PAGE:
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PPT ON Lossless compression of Digital Audio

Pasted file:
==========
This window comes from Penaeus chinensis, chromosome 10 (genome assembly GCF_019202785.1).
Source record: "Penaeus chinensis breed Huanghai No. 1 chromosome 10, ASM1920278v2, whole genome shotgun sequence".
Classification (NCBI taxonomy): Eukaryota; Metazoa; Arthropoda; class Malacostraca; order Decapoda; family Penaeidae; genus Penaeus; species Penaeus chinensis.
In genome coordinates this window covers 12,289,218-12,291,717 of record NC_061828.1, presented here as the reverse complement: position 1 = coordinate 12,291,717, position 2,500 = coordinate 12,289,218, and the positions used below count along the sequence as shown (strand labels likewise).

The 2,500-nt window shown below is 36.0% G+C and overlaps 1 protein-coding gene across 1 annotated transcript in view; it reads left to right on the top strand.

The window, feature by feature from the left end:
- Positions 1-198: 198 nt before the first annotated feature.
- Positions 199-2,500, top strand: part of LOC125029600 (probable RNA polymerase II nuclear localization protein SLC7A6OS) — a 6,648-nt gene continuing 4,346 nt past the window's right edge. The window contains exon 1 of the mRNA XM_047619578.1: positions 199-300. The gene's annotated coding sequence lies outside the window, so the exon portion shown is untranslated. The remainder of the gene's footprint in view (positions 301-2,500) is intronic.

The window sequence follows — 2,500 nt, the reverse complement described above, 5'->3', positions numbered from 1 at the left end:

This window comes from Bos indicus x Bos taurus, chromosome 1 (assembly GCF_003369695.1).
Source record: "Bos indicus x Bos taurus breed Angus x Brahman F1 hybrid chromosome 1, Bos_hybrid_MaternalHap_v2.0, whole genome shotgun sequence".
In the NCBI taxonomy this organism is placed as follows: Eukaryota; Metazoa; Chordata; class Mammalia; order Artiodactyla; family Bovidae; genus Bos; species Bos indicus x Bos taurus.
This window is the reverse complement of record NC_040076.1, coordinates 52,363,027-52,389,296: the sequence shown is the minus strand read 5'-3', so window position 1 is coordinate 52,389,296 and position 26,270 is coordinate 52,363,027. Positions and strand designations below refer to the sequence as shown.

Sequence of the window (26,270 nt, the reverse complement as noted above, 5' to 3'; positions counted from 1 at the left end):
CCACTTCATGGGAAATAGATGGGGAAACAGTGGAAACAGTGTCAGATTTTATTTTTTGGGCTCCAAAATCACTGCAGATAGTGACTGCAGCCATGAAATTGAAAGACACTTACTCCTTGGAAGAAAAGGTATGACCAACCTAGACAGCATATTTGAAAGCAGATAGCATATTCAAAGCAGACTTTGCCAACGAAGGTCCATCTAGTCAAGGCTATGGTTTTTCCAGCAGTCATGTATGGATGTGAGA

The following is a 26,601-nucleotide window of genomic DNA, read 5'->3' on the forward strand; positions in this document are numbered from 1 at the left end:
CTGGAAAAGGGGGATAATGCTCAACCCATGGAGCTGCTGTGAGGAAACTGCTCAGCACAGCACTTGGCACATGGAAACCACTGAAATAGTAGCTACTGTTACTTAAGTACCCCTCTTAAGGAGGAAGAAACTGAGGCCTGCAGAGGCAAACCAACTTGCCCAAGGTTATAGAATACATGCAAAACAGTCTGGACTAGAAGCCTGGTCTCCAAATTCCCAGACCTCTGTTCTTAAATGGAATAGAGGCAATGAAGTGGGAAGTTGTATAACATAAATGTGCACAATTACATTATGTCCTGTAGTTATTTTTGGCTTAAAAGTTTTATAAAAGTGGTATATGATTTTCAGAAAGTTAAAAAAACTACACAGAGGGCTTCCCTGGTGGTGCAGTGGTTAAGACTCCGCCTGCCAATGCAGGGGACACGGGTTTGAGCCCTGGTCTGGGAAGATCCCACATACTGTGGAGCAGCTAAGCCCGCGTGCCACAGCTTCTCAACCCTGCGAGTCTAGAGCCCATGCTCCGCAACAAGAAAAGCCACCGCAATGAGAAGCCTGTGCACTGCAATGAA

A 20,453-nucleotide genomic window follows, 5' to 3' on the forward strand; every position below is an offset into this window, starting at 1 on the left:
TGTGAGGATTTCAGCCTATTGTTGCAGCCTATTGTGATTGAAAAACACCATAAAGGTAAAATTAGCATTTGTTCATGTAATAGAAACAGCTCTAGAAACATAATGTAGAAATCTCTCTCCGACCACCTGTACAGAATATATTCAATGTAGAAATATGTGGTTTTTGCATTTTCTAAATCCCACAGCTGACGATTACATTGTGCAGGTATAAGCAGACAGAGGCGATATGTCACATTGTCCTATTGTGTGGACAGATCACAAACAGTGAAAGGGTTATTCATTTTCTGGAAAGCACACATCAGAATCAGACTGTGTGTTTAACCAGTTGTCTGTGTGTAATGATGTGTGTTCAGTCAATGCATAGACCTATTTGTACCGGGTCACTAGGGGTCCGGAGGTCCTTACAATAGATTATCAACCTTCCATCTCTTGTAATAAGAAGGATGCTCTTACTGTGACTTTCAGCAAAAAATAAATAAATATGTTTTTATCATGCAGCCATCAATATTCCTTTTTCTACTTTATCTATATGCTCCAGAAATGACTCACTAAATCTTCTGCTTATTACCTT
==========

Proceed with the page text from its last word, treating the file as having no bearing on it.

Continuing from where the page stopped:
Abstract This paper provides an algorithm which has an unbelievable compression ratio for digital audio(Lossless).This is more advantages than Lossy compression such as MPEG or MP3. This paper contains a powerful lossless compression algorithm named “AudioPak” ,which is for high-fidelity mixing in professional environment. This algorithm will be very useful in Internet applications for quick downloading. It’s compression ratio is higher than the PkZip which is also an lossless compression algorithm mostly used. AudioPak is designed using the basic principles of framing ,prediction, and Entropy coding and it is implemented using only a small number of integer arithmetic operations in both Coder and Decoder side. Simulation for this algorithm is also presented in this paper. Our algorithm performs as well , or better, than most state-of-art- lossless coders. Keywords: AudioPak, Entropy coding (Ricecoding Method),Golomb,coding. INTRODUCTION While much work has been done in the area of lossy compression of speech and audio signals, relatively little has been published on lossless compression of these signals. Although lossless audio compression is not likely to become a dominating technology, it may become a useful complement to lossy compression algorithms in some applications. This is because, as we will see, lossless compression algorithms rarely obtain a compression ratio larger than 3:1, while lossy compression algorithms allow compression ratios to range upto 12:1 and higher. For lossy algorithms, the higher the compression ratio becomes, the lower the resulting final audio quality, but when the lowest possible data rate is required, lossy techniques are the only alternative. However, lossless audio coding of stereo CD quality digital audio signals sampled at 44.1 kHz and quantized to 16 bits could become an essential technology for digital music distribution over the Internet because some consumers will want to acquire the best possible quality of an audio recording for their high-fidelity stereo system. Lossy audio compression technologies such as MPEG or MP3 may not be acceptable for this application .Internet resources are limited and will likely remain constrained because the demand for service continues to increase at least as fast as the rate of growth of transmission capacity. Therefore, compression will continue to be important for Internet transmission of audio signals. It is reasonable to suggest, for example, that music distribution applications will offer highly compressed audio clips to the consumer for browsing and selection. After selection, the consumer who is accustomed to audio CD quality may require access to a losslessly compressed copy of the original a copy without any distortion due to the compression algorithm. Music distribution over the Internet is not the only application for which lossless audio compression technology is of interest. This technology can also be used for the archiving and mixing of high-fidelity recordings in pro-fessional environments. In this case, lossless compression avoids the degradations incurred in multiple encoding and decoding when using lossy compression coders. This problem arises particularly in the post production industry and occurs when the signals are modified or when different coding formats are used. Lossless audio coding is also used in the new DVD standard for storage of audio signals at higher resolution and sampling rates . The first section of this article is a survey and a classification of the current state-of-the-art lossless audio compression algorithms (lossless coders). This study finds that lossless audio coders have reached a limit in what can be achieved for lossless compression of audio. The second section is a description of a new lossless audio coder called AudioPaK, which has low algorithmic complexity and performs as well or even better than most of the lossless audio coders that have been described in the literature. State-of-the-Art for Lossless Audio Coders Lossless compression is not a new problem in the general context of computing. A variety of utilities such as PkZip are available and widely used to compress text and program files for storage or transmission over the Internet. These programs are designed to be very effective for text data. For example, a PostScript version of this article occupied 4,560,999 bytes of storage while the PkZipped version occupied only 696,041 bytes of storage— a compression ratio of 4,560,999/696,041 = 6.55. On the other hand, track 04, one of the audio files consisting of 16-bit samples used in our tests, occupied 33,715,964 bytes of storage before compression and 31,573,915 bytes after compression with PkZip. In this case, the compression ratio was only 1.07. What is needed are algorithms specifically designed for digital audio files. Although lossless coding of audio has not received a great deal of attention so far, a number of different algorithms have been developed, and code for testing these algorithms has been made available in almost all cases. The following algorithms are used in lossless compression :  AudioPak  DVD  LTAC  MUSICompress  OggSquish  Philips  Shorten  Sonarc  WA This list represents all the lossless coders that we found in the literature or through searching the Web. We believe that these coders represent the state-of-the-art in lossless audio compression. Shorten, MUSICompress, LTAC , DVD and Philips’ algorithms are described in the literature. In-formation concerning the other coders—Sonarc , OggSquish v98.9 , and WA comes from personal communications with the designers of these algorithms. AudioPaK is a new lossless audio coder described later in this paper. Basic Principles of Lossless Compression The block diagram representation of the operations involved in compressing a single audio channel. All of the techniques studied are based on the principle of first re-moving redundancy from the signal and then coding the resulting signal with an efficient digital coding scheme. Each of the steps shown in block diagram will be discussed in general terms and in terms of specific coders. Diagram shows the operations for a single channel of lossless audio compression. Although the two channels of a stereo recording are generally not independent, the dependence is often weak and difficult to take into account. Therefore, the multichannel case of lossless compression has not received much attention in the literature. Generally, stereo channels are compressed separately without attempting to take advantage of the correlation that might exist between the left and right channels or by simply coding the left channel and the difference between the two channels. Framing The framing operation is introduced to provide for editibility, an important and necessary property for most applications dealing with digital audio. It is often important to quickly and simply edit a compressed audio bit stream, and the sheer volume of data prohibits repetitive decompression of the entire signal preceding the region to be edited. Therefore, a practical solution is to divide the digital audio signal into independent frames of equal time duration. This duration should not be too short, since significant overhead may result from the header that is prefixed to each frame. This header is important, since it defines the compression algorithm parameters, which can change on a frame-to-frame basis to follow the varying characteristics of the input signal over time. Furthermore, depending on the application, this header may include additional data, such as multimedia and synchronization information. On the other hand, the frame duration should not be too long, since this would limit the temporal adaptivity and would make editing of the compressed audio bit stream more difficult. The algorithms surveyed compromised with a 13 to 26 ms frame duration. This time interval translates to 576 and 1152 samples for a sampling rate of 44.1 kHz. Intrachannel Decorrelation The purpose of the second stage of the typical lossless audio coder in Fig. 1 is to remove redundancy by decorrelating the samples within a frame. The lossless audio coders in Table 1 use two basic approaches for intrachannel decorrelation. Most algorithms remove redundancy by some type of modified linear predictive modeling of the signal. In this approach, a linear predictor is applied to the signal samples in each block resulting in a sequence of prediction error samples. The predictor parameters, therefore, represent the redundancy that is removed from the signal and the losslessly coded predictor parameters and prediction error together represent the signal in each block. A second, less common, approach is to obtain a low bit-rate quantized or lossy representation of the signal, and then losslessly compress the difference between the lossy version and the original signal. These approaches are dis-cussed in more detail below. Predictive Modeling: The basic principle of predictive modeling is to predict the value of a sample x[n]using the preceding samples x [n -1] , x [n –2] , etc. Fig. 2 is a diagram of intrachannel decorrelation using the predictive modeling scheme. If the predictor performs well, the prediction error e[n]will be uncorrelated and, therefore, have a flat frequency spectrum. Likewise, e[n]will on average be smaller than x[n], and it will, therefore, require fewer bits for its exact digital representation. The prediction models that are used in lossless compression of audio are based on the structure of Fig. 3. This diagram depicts M N e[n]=x[n]- Q{ ∑ a^ k x[n-k]- ∑ b^ k x[n-k]} k=1 k=1 where Q{}denotes quantization to the same word length as the original signal x[n]. In the diagram, A(z)and B(z) are z-transform polynomials, with quantized coefficients, representing the feedforward and feedback. M N ∑ a^ k x[n-k] , ∑ b^ k x[n-k] k=1 k=1 x[n] + e[n] + - 2. Prediction model for intrachannel decorrelation block 3. General structure for prediction terms in (1), respectively. If the polynomial B^(z)=0 , the feedback terms are omitted, and the prediction error filter has finite impulse response (FIR), neglecting the quantizer Q for the moment. Thus, a predictor with only A(z)is an FIR predictor. If the feedback terms are present (B^(z)!=0), the predictor is an infinite impulse response (IIR) predictor. The quantization operation in Fig. 3 makes the predictor a nonlinear predictor, but, since the quantization is to 16-bit precision, it is reasonable to neglect the quantization in understanding the first-order effects of the predictor and in developing methods for estimating the predictor parameters. The quantization is necessary for lossless compression since we want to be able to re-construct x [n] exactly from e[n] remotely and possibly on a different machine architecture. Therefore, e[n]is usually represented with the same fixed-point integer quantization scheme as x[n], so as not to introduce new quantization levels below the least significant bit. Recon-structing x[n] from e[n] can be done by simply solving (1) for x[n]in terms of e[n], which leads to M N e[n]=x[n]+ Q{ ∑ a^ k x[n-k]- ∑ b^ k x[n-k]} k=1 k=1 which is depicted in Fig. 4. Linear predictors are widely used in speech and audio processing . In most applications, an FIR predictor is used, and the coefficients of the prediction filter 4. General structure for reconstruction 5. Details of the intrachannel decorrelation . Both c^[k] & e[n] are entropy coded and transmitted .Q stands for integer function. A^[z] are determined to minimize the mean-squared prediction error. Without the quantizer and with B^[z]=0 in Fig. 3, the prediction coefficients can be found for the FIR case by simply solving a set of linear equations. When FIR linear prediction is used in lossless audio compression, the prediction coefficients can be found by standard methods and then quantized for use in Fig. 3 (with B^[z]=0). As shown in Fig. 4, the same coefficients are used in the reconstruction of x[n]from e[n]. Therefore, the prediction coefficients must be quantized and encoded as part of the lossless representation. Generally, a new set of coefficients is determined for each frame of the signal thereby adapting the predictor to the changing local structure of the signal. The method of determination of the predictor coefficients ranges from estimation of the minimum mean-squared predictor for each block to the simple choice of a predictor from a small library of fixed predictors. In many of the lossless audio compression algorithms in our survey, the predictor for a given block is chosen from a finite library of coefficient sets to avoid the computation required to estimate the optimum predictor coefficients. In these cases, the identity of the predictor that was used for a given frame is all that need be encoded with the compressed prediction error. This is the approach that is followed, for example, in the case where both feedforward and feedback terms are involved in the prediction. This is because the general solution for the minimum mean-squared predictor is much more complicated in the IIR case. For this reason, IIR prediction has not been widely used in other applications, such as speech processing. In lossless compression, have shown that, while IIR prediction has the potential to perform better because it can match a wider range of spectral shapes than FIR prediction with the same number of coefficients, the improvement in compression performance demonstrated so far is modest at best. In general, a minimum mean-squared predictor for audio signals will involve fractional coefficients. These must be quantized and coded as part of the lossless representation, and the predictor must be implemented with fixed-point arithmetic. However, when the prediction coefficients are integers, it is particularly simple to compute the prediction error with integer arithmetic that can easily be done exactly the same way on different computation platforms. The following list shows the algorithms that are based on predictive modeling according to the type of prediction that is used: FIR model : Shorten, Sonarc, WA Philips IIR model : Oggsquish,DVD. Integer coefficient FIR model (fixed or adaptive): Shorten, HEAR, MUSICompress WA, AudioPak The details of how the predictor model is chosen at each frame can be found in each of the above references. Lossy Coding Model: The second approach to lossless compression is based on obtaining an approximation to x[n] by some sort of lossy coding scheme that maintains the signal wave shape with no time shift. Although this approach has some potentially attractive features, only one algorithm that clearly used this approach was found. proposed a method based on transform coding of the audio signal. The basic idea of this method is presented in Fig. 5. This algorithm uses an orthonormal transform, a discrete cosine transform, to obtain a quantized version of the signal. The cosine transform and its inverse are indicated by the matrix multiplications by A and AT in Fig. 5. The use of the cosine transform is motivated by the well-known energy compaction property of the cosine transform, which permits a good reconstruction from only a few quantized values of the cosine transform. The input signal x[n]is transformed and quantized with an unitary quantization stepsize Δ=1. The resulting coefficients c^[k] are then entropy coded. Because the inverse transformation followed by a dequantization step results in an approximation x[n] of the original signal x[n], the decompression steps are duplicated at the coder side to compute the residual error e[n]=x[n]-x^[n] This error is entropy coded and transmitted along with the coded coefficients c^[ k].At the decoder, the original signal can be obtained from x[n]=x^[n]+e[n], provided that the implementation of the inverse cosine transformation and quantization at the decoder is identical to that at the coder. A potential advantage of this and other lossy-coding based approaches is that the lossless representation contains within it a lossy lower data rate representation of the audio signal, which could serve as a “thumbnail sketch” of the signal. MUSICompress also is structured to provide for a lossy compression mode of operation. This approach could be useful in situations where progressive transmission of the signal is desired or where audio signals are broadcast over the Internet to destinations with varying computational resource and data rate . Entropy Coding Entropy coding removes redundancy from the residual signal e[n] (and the discrete cosine transform (DCT) coef-ficients in the transform-based method). In this process, no information is lost. The following three methods are used in the algorithms in Table 1: Huffman, run length, and Rice coding. The first two methods are well known. On the other hand, Rice coding, which is used in some of the coders, is less well known. The Rice code is characterized by only one parameter, denoted henceforth as m. In fact, this code is the Huffman code for a Laplacian probability density function, which is found to be a good approximation for the distribution of the prediction residual samples e[n]for all the intrachannel decorrelation operations discussed above. To form this code, a number is divided into three parts; a sign bit, the m low-order bits, and the remaining high-order bits. The first part of a code word is a single bit indicating the sign of e[n]. The second part consists of the m least-significant bits of the binary representation of the absolute value of e[n]. The third part of the code word is made of N consecutive zeroes, where N has the same binary representation as the yet unused most significant bits of the absolute value of e[n]. Finally, to end this series of zeroes, a bit set to 1 is inserted. Table 2 gives examples of Rice codes for m =3. All the lossless audio coders presented in the literature that use the Rice code Lossless Transform Audio Compression (LTAC) , Philips , Shorten , WA define the single parameter m to be of constant value over an entire frame. This value is found by means of a full search or by estimation. Such estimation was first given in as M=log2 (log e (2)E(|e[n]|)) , (3) where E()is the mathematical expectation function (average). Summary of Compression Algorithm Characteristics The characteristics of the compression algorithms of this study are summarized in this section. Table 3. Examples of rice codes for m=3 Number Sign bit M Lower bits Number Of 0 s Full Code 0 0 000 0 00001 18 0 010 2 0010001 -12 1 100 1 110001 AudioPaK (Version 1.1): This coder is based on integer FIR predictor. DVDStandard: It uses IIR prediction and Huffman coding for the prediction error signal. LTAC (Version 1.01 for DOS): LTAC is the only coder that uses transform coding for decorrelation. The Rice coding scheme is used to pack the transform coefficients and the residual errors. MUSICompress (Version 1.2 for Windows): MUSICompress uses a predictive type computational structure where adaptively varied approximations are subtracted from the original signal to produce an error signal that is losslessly coded. The nature of the approximations is not specified in so it is possible that MUSICompress should be placed in the lossy-coding-based class. MUSICompress uses a block floating-point representation and Huffman coding to code both the approximation and the residual signal. OggSquish (Version 98.9 for Unix): The lossless audio coder that comes with OggSquish version 98.9 uses IIR linear prediction and Huffman coding. OggSquish is not exactly an audio coder, it is a DSP engine that runs any coding program the user wants . For example, OggSquish is capable of running scripts that generate ADPCM, MPEG, TwinVQ, etc. The 98.9 version of OggSquish includes a lossless coder designed by the authors of OggSquish. Here we refer to this coder as OggSquish. Philips: This algorithm designed by Philips uses a tenth-order FIR linear predictor along with the Rice coding scheme. Shorten (Version 2.1 for DOS): Two commands were used: -p 0: shorten -b 1152 -v 2 -t s16 -p 0 FILE.pcm FILEP0.shn, and -p 10: shorten -b 1152 -v 2 -t s16 -p 10 FILE.pcm FILEP10.shn. These two commands define different coders, which differ by their intrachannel decorrelation block. The program option -p0 uses an FIR predictor with integer coefficients while -p 10 uses a tenth-order minimum mean-squared linear FIR predictor. Both coders use the Rice coding scheme to encode the prediction error signal. Sonarc (Version 2.1h for DOS): Sonarc uses FIR linear prediction and Huffman coding. If the default arguments are used, a fixed-point integer version of Schur’s algo-rithm is used to compute the FIR prediction coefficients. If the -x argument is included in the arguments then the prediction coefficients are determined by the “winner” of a contest between autocorrelation, covariance, Schur’s, and Burg’s algorithms. Waveform Archiver (Version 1.1 for DOS): WA uses FIR linear predictors for the intrachannel decorrelation block. The entropy coding block uses Rice coding. WA offers five levels of coding: -c1, -c2, -c3, -c4, and -c5. The compression ratio was found to increase modestly with the level number. The setting -c5 gives the best compression ratios with significant increase in computation time over the setting -c1. Performance Evaluation With the exception of the DVD standard, all the compression algorithms discussed so far either had executable files available for downloading or they had been previously tested on material that was also accessible to us. To compare their performance, a representative set of six audio files was used to test each of the algorithms. All these files have CD format, i.e., 44.1 kHz, stereo, 16 bits, and are briefly described in the following list and in Table 3.  Track 4 (3 min 11 s): Madonna’s “Like a Virgin.”  Track 20 (39 s): Saxophone, low frequency musical signal.  Track 27 (20 s): Castanets, high frequency musical signal.  Track 48 (28 s): Voice quartet.  Track 66 (18 s): Wind ensemble.  Track L=R (18 s): This track was constructed using the left channel of track 66 . The right channel is an exact copy of the left channel. Therefore, the difference between the left and right channel is zero. This track serves as a probe to allow us to determine if a given compression scheme takes advantage of interchannel correlation. Table3. File size and first-order entropy For left and right channels (x[n]) TRACK File Size (bytes) H0 Left channel (bits per sample) H0 Right channel (bits per sample) Track 04 33,715,920 14.33 14.28 Track 20 6,879,600 10.86 11.03 Track 27 3,528,000 9.27 9.26 Track 48 4,939,200 11.59 11.48 Track 66 3,175,200 10.81 10.92 Track L=R 3,175,200 10.83 10.83 Table 3 summarizes the original file size in bytes and the estimated first-order entropy H0 for both left and right channels. The estimate was obtained by computing a histogram with 2 16 bins and normalizing by the number of samples to obtain probability estimates p i . The entropy estimate is then the sum over all bins of pi log 2 pi . Recall that H0 is the entropy of a source where each symbol (sample) is independent and identically distributed. For signals such as digital audio, where there is considerable sample-to-sample correlation, the entropy will be significantly lower than H 0 However, these entropy estimates, which are all less than 16 bits, suggest that some degree of lossless compression should be possible in all cases. Indeed, our results show that compressed files average about 5 bits/sample. Tables 4 group the lossless coders depending on the arithmetic used. Table 4 groups the integer and fixed-point arithmetic coders, while Table 5 groups the floating-point arithmetic coders. AudioPaK is the only coder to use only integer arithmetic. These tables give the compression ratio original file size r = compressed file sizes for the six experimental audio files. To convert these numbers into bits/sample to compare to the entropy estimates, simply divide 16 by r. For example, r =3is equiva-lent to 5.33 bits/sample. At the outset, it is important to note that most of the recordings contain a significant amount of silence. In fact, we found that a compression ratio of about 1.3 may be easily obtained by compressing only these silent segments for tracks 20, 27, 48, and 66. The data in Tables 4 and 5 show several things. First note that the compression ratios obtained by the various state-of-the-art lossless audio coders for the same audio file are very similar. For example, track 20 compression ratios are in the range 2.72 to 3.28, which is equivalent to at most a 1 bit per sample difference. For the other experimental audio files, these differences are at most 0.85 bits per sample for track 27, 1.12 bits for track 48, 0.80 bits for track 66, and 0.72 bits for track 4. Compression ratios associated with track L=R show that only for AudioPaK, MUSICompress, OggSquish, and WA is the compression ratio twice that of track 66, indicating that these coders attempt to take advantage of the dependence between channels in a way that works perfectly if the two channels are perfectly correlated. Finally, these tables show that coder WAwith the -c5 argument consistently gives the best compression ratio for the six experimental audio files, although in most cases it performed only slightly better than other algorithms. This is one of the few coders, which could not provide real-time compression on our 166 MHz MMX entium machine. In general, floating point computations are not desirable for data compression. They generally are slower than integer computations, and floating point formats can vary between computational platforms. The Philips algorithm and the DVDstandard algorithm are the only algorithms in the list for which no executable was available. We have not attempted a comparison with the DVD algorithm since it is designed Table 4. Compression ratios for integer and Fixed-point arithmetic Lossless Audio coders (Frame size set to 1152 samples for integer coders ,and Default arguments used for the Fixed coders). TRACK Integer Arithmetic Fixed-point Arithmetic AudioPak MUSICompress Sonarc Track 04 1.39 1.37 1.42 Track 20 3.12 2.93 3.13 Track 27 2.47 2.46 2.71 Track 48 2.56 2.41 2.65 Track 66 2.46 2.33 2.55 Track L=R 4.93 4.58 2.56 for higher sampling rates and was evaluated on signals that were not available to us. However, the work on which the DVD algorithm is based shows little if any advantage of the IIR predictor over an FIR predictor. In the case of the Philips algorithm, however, the compression ratio was published in (frame size was set to 1024 samples) for compression of all 70 tracks. To allow a relative comparison with the other coders we also com-pressed all 70 tracks using AudioPaK. Table 6 summarizes results of this comparison. The number represents the performance of AudioPaK on the entire Sound Quality Assessment Material SQAM) CD. The results in Table6 must be interpreted with care. Since we were not able to compare the Philips compression algorithm on the individual files of our test set, we cannot draw the conclusion that this algorithm will perform uniformly better than all the other algorithms. The SQAM CD contains many simple sounds such as pure tones, single instruments, and silence which might be more easily compressed by some algorithms and not others. Other results show the Philips algorithm performing similarly to OggSquish on individual files that were unavailable for our study. These earlier individual comparisons showed significantly lower compression ratios than the 3.31 re-ported for the entire SQAM disk. Conclusion of the Survey Our survey of currently available lossless audio coders suggests that the current technology has reached a limit in what can be achieved for lossless compression of audio.Furthermore, in spite of a wide range of approaches and complexities, the different algorithms perform similarly on the same audio signals with generally less than one bit per sample difference in compressed bit rate.Therefore, a coder compressing at this limit with the least number of arithmetic operations would define the best technology for lossless audio compression. That is, the design of a lossless audio coder should now focus on reducing algorithm complexity. With this in mind, we designed a simple, lossless audio coder, which we called AudioPaK. This coder uses only a few integer arithmetic operations on both the coder and the decoder side. The main operations are prediction with integer coefficients and Golomb coding, which are done on a frame basis. As summarized in Tables 4-6, our algorithm performs as well, or even better, than most state-of-the-art lossless coders. Table 6.compression Ratio for Comlete CD Philips Shorten OggSquish AudioPak 3.31 2.33 3.16 2.88 Table 7 Compression Ratios for the Left channel of Experimental Audio Files Using AudioPak with Different Frame Sizes (in Number of Samples). Track 192 576 1152 2304 4608 Track04 1.38 1.39 1.39 1.38 1.36 Track 20 3.02 3.14 3.17 3.17 3.17 Track 27 2.50 2.49 2.46 2.42 2.37 Track 48 2.48 2.55 2.56 2.56 2.56 Track 66 2.42 2.47 2.47 2.46 2.42 AudioPaK: A Low Complexity Lossless Coder AudioPaK is well suited for Internet transmission because of its low instruction complexity and good compression performance. The algorithm is conveniently described in terms of the same structure (Fig. 1) that was used to discuss all the other lossless compression algorithms. AudioPaK differs from the other algorithms in how the redundancy removal and coding are implemented.The details of the algorithm are discussed below. Framing As in the case of all the other lossless audio coders in our study, AudioPaK divides the input audio signal into independent frames. The length of a frame is a coder parameter and may be set at coding time; however, there are good practical reasons for using frame sizes that are multiple of 192, the number of samples carried by a standard interconnection digital interface established by the Audio Engineering Society and the European Broadcasting Union (AES/EBU). It is a serial transmission format for linearly represented digital audio data, which permits transmission of two-channel digital audio information, including both audio and nonaudio data, from one professional audio device to another. Table 7 shows the results for frame lengths ranging from 192 to 4608 in multiples of 192. This data shows that the compression ratios are not very sensitive to the frame length and suggests that a good length for 44.1 kHz, 16-bit audio sampled streams is 1152 samples. Intrachannel Decorrelation Much of the arithmetic in the algorithms de-scribed earlier is in the computation of the prediction error signal, so this area is a prime target for simplification. Therefore, the intrachannel decorrelation operation uses a very simple FIR adaptive prediction method using only integer coefficients. This approximation was first proposed in Shorten and will be discussed in detail here. The prediction method uses the following four simple FIR predictors, each of which has only integer coefficients: X0^[n]=0 X1^[n]=x[n-1] X2^[n]=2x[n-1]-x[n-2] X3^[n]=3x[n-1]-3x[n-2]+x[n-3] These predictors are FIR predictors since they involve linear combinations of a finite number of past samples. However, they also have an interesting interpretation in terms of the pth-order polynomials that they define. Recall that a (p-1) -order polynomial can be found that passes through the previous p data points x[n-1], x[n-2],..., x[n-p] This polynomial can be evaluated at the nth sample time to obtain the predicted value x[n] These polynomials and the predicted values that they produce are illustrated in Fig. 6 for a typical set of previous samples. An interesting property of these polynomial approximations is that the resulting residual signals, ep[n]= x[n]-xp^[n], can be efficiently computed in the following recursive manner: e0[n]=x[n] e1[n]=e0[n]-e0[n-1] e2[n]=e1[n]-e1[n-1] e3[n]=e2[n]-e2[n-1] This permits the entire set of prediction error signals to be computed without any multplications.This algorithm can be parallelized to take advantage of Intel’s MMXSIMD architecture.For each frame, the four prediction residuals e0[n],e1[n],e2[n],and e3[n]are computed at every sample in the frame, and the absolute values of these residuals are averaged (summed) over the complete frame. The residual with the smallest sum of magnitudes over all samples in the frame is then defined as the best approximation for that frame, and that predictor is used for that frame. The information on which predictor was used can be coded with two bits of information, and that becomes part of the verhead information for the frame. Table 8 summarizes how many times each predictor was used in coding the experimental audio tracks. As seen in Table 8, there is no strong preference for any of the predictors; i.e., there is an advantage in varying the predictor from frame-to-frame. More light is shed on these predictors by considering their frequency responses. It is easily shown that the z-transform system function of the pth-order predictor is Ap(z)=(1-z^-1)p and the magnitude of the frequency response of the pth-order predictor is |Ap (exp(jwT))|=(|2sin(wt/2)|)p .... (4) where T is the sampling rate. Fig. 7 shows plots of (4) for the four predictors used in AudioPaK. (The frequency axis in this plot is normalized so that half the sampling rate is at normalized frequency one.)Note that, because of the pth-order zero at z=.-1, the predictors for p =1,2,3 all have a high 8. Variable bit rate nature of coder frequency boost that increases with increasing p. Specifically, the gain at frequency 22.05 kHz is 0, 20, 40, and 60 dB. Thus, the choice of predictor can also be thought of in terms of selecting the right amount of high frequency boost to flatten the overall spectrum of the prediction error. The pth-order pole at z =-1 would be problematic in many applications of linear predictive modeling because the corresponding reconstruction system of Fig. 4 would be unstable. In the lossless case, however, if we start the reconstruction system with p exact samples from the previous frame, there are no quantization errors to accumulate, and the reconstruction is exact. The question naturally arises as to how much performance is sacrificed by using simple predictors. The evaluations of the Shorten algorithm suggest that low-order predictors with integer coefficients does not degrade performance appreciably. Indeed, as Table 5 shows, there is little difference in performance between the simple integer predictors and the optimum tenth-or-der linear predictor, and, in fact, in some cases the high-order predictor performs slightly worse. Table 9.First-Order Entropy H0 in Bits per Sample For Left and Right Error Channels (e[n]). Track Left Error Channel Right Error Channel Dual Mode Stereo Mode Track 04 12.10 12.27 12.09 Track 20 6.03 6.17 6.17 Track 27 7.58 7.52 7.52 Track 48 7.18 7.16 7.16 Track 66 7.82 7.90 7.87 Interchannel Decorrelation AudioPaK can take advantage of interchannel dependencies present in stereo channel audio streams. This is done when the coder is set in stereo mode. In this mode, in addition to approximating the right stereo channel samples, we simply compute the polynomial approximation of the difference between the left and right channel along with the associated residuals, and the smallest value among the eight sums of absolute residuals (four from the right channel and four from the difference) defines the best approximation. Table 9 presents the estimated first-order entropy H 0 for the left error channel, the right error channel in dual mode, and the righterror channel in stereo mode. The dual channel mode compresses the left and right channels separately. These measures show very little improvement in compression when the interchannel decorrelation is switched on. This is not surprising since the interchannel decorrelation operation does not take into account time delays and other differences that are common between channels of a stereo signal. Because we seek a coder with minimum algorithm complexity, this suggests using AudioPaK in dual mode. Entropy Coding Silent frames can easily be detected with residuals e0[n],e1[n]and efficiently entropy coded with an escape code. If the silent frame is made of all 0 value samples then the sum of |e[n]| is zero and if the silent frame is made of values other than 0 (-1 or 1 as sometimes found) then the sum of |e[n]|is zero (recall that e1[n]=x[n]-x[n-1]). When the frame is not of constant value, we use Golomb coding along with a mapping to reorder the integer numbers. This code is used in the new JPEG-LS lossless image compression scheme . Golomb Coding: Golomb codes are defined to be optimal for exponentially decaying probability distribu-tions of positive integers . Given a unique parameter m, the Golomb code divides a positive integer n into two parts: a binary representation of (n mod m) and a unary representation of ([n/m]). If m=2k , then the code word for n consists of the k least significant bits of n, followed by the number formed by the remaining most significant bits of n in unary repre-sentation and a stop bit. The length of this code word is k+1+[n/2k]. Because the residuals ei[n]are not all positive, a mapping M( )is done to reorder the values as positive integers M(ei[n])={2ei[n] if ei[n]>=0 {2|ei[n]-1 otherwise .....(5) An estimate for the parameter k is given in and is used in AudioPaK. It is based on the expectation E(|ei[n]|) already computed in the intrachannel decorrelation block and is K=[log2(E(|ei[n]|))] ..... (6) The parameter k is defined to be constant over an entire frame and takes values between 0 and(b-1) in the case of b bit audio samples. This parameter can be estimated efficiently without any floating-point operations as follows: for (k = 0, N = framesize; N